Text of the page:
Three main categories of information systems serve different organizational levels: operational – level systems, management-level systems, and strategic-level systems. Operational – level systems support operational manages by keeping track of the elementary activities and transactions of the organization, such as sales, receipts, cash deposits, payroll, credit decision, and the flow of materials in a factory.
The principal purpose of systems at this level is to answer routine questions and to track the flow of transactions through the organization. How many parts are in inventory? What happened to Mr. Williams’s payment? To answer these kinds of questions, information generally must be Williams’s payment? To answer these kinds of questions, information generally must be easily available, current, and accurate. Examples of operational-level systems include a system to record bank deposits from automatic teller machines or one that tracks the number of hours worked each day by employees on a factory floor.
Management-level systems serve the monitoring, controlling, decision-making, and administrative activities of middle managers. The principal question addressed by such system is this: Are things working well? Management-level systems typically provide periodic reports rather than instant information on operations. An example is a relocation control system that reports on the total moving, house-hunting, and home financing costs for employees in all company divisions, noting wherever actual costs exceed budgets.
Some management-level systems support no routine decision making. They tend to focus on less-structured decisions for which information requirements are not always clear. These systems often answer “what -if” questions. What would be the impact on production schedules if we were to double sales in the month of December? What would happen to our return on investment if a factory schedule were delayed for six months? Answers to these questions frequently require new data from outside the organization, as well as data from inside that cannot be easily drawn existing operational-level systems. (Source: Senn, J.A. Analysis and Design of Information System , 2002)
Strategic-level systems help senior management tackle and address strategic issues and long-term trends, both in the firm and in the external environment. Their principal concern in matching changes in the external environment with existing organizational capability. What will employment levels be in five years? What are the long-term industry cost trends, and where does our firm fit in? what products should we be making in five years?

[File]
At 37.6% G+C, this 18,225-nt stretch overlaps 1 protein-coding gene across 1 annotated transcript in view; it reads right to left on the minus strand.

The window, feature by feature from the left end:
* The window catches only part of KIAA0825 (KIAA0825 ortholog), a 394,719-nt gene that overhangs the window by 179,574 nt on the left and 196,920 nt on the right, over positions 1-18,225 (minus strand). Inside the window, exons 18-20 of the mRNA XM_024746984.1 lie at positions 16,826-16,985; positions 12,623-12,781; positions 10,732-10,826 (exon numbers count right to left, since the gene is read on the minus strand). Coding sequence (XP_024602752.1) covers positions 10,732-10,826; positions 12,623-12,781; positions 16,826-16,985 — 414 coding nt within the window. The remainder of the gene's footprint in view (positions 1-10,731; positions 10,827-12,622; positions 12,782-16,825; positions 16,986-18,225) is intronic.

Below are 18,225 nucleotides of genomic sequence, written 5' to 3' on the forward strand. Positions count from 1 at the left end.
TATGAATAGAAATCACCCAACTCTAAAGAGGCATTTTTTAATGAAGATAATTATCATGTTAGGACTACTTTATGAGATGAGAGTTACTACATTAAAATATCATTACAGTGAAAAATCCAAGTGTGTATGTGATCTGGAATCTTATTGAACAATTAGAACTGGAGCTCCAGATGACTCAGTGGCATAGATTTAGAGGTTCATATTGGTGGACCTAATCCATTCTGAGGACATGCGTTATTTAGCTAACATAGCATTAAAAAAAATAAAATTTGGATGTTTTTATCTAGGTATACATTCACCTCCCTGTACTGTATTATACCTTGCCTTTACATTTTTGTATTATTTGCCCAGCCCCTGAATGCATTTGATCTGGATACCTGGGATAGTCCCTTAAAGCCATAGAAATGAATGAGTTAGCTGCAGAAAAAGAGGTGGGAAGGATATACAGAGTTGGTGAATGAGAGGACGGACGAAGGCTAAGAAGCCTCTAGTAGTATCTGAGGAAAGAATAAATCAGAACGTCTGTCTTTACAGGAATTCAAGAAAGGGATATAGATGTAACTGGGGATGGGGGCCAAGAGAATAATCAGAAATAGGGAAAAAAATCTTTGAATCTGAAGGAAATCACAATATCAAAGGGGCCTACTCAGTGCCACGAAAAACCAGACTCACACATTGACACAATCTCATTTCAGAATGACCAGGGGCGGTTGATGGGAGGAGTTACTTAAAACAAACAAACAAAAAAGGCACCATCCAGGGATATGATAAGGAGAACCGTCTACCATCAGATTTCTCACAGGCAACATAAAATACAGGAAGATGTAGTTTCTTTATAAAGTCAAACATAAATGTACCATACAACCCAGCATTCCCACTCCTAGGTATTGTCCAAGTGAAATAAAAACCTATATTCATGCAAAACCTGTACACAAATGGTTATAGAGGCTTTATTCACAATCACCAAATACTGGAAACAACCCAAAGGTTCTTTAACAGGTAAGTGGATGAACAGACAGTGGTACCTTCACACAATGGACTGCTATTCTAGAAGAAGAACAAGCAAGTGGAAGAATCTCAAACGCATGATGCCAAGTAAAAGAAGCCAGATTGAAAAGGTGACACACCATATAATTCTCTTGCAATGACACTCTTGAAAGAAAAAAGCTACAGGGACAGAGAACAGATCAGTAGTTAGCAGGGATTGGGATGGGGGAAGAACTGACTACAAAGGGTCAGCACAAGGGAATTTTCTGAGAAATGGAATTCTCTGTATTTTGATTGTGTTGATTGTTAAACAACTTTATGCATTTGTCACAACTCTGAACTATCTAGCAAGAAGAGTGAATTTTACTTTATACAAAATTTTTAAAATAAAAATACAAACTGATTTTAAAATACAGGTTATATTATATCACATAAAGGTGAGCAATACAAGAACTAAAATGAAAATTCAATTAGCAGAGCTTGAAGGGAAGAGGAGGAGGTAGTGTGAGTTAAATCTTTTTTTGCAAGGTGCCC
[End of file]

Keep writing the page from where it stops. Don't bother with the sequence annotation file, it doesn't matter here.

Information systems also serve the major business functions, such as sales and marketing, manufacturing and production, finance and accounting, and human resources. A typical organization has operational-, management-, and strategic-level systems for each functional area. For example, the sales function generally has a sales system on the operational level to record daily sales figures and to process orders. A management-level system tracks monthly sales figures by sales territory and reports on territories where sales exceed or fall below anticipated levels. A system to forecast sales trends over a five-year period serves the strategic level. We first describe the specific categories of systems serving each organizational level and their value to the organization. Then we show how organizations use these systems for each major business function.
The term management. The term management information systems (MIS) also designates a specific category of information systems serving management-level functions. Management information systems (MIS) serve the management level of the organization, providing managers with reports and often online access to the organization’s current performance and historical records. Typically, Information System are oriented almost exclusively to internal, not environmental or external, events. Information System primarily serve the functions of planning, controlling, and decision making at the management level. Generally, they depend on underlying transaction processing systems for their data.
Information Systems on Haier’s basic operations. The basic transaction data from TPS are compressed and are usually presented in long reports that are produced on a regular schedule. Figure shows how a typical Information System transforms transaction level data from inventory, production, and accounting into Information System files that are used to provide managers with reports. Transaction Processing Systems Management information systems (Source: Jaiswal Mahadeo, Mital, Monika (2005), Management Information Systems, Oxford University Press, New Delhi.)
Manufacturing and Production Systems
The manufacturing and production function is responsible for actually producing, the firm’s goods and services. Manufacturing and production systems deal with the planning, development, and maintenance of production facilities; the establishment of production goals; the acquisition, storage, and availability of production materials; and the scheduling of equipment, facilities, materials, and labor required to fashion finished products. Manufacturing and production information systems support these activities.
Table 2-3 shows some typical manufacturing and production information systems arranged by organizational level. Strategic-level manufacturing systems deal with the firm’s long-term manufacturing goals, such as where to locate new plants or whether to invest in new manufacturing technology. At the management level, manufacturing and production systems analyze and monitor manufacturing and production costs and resources. Operational manufacturing and production systems deal with the status of production tasks.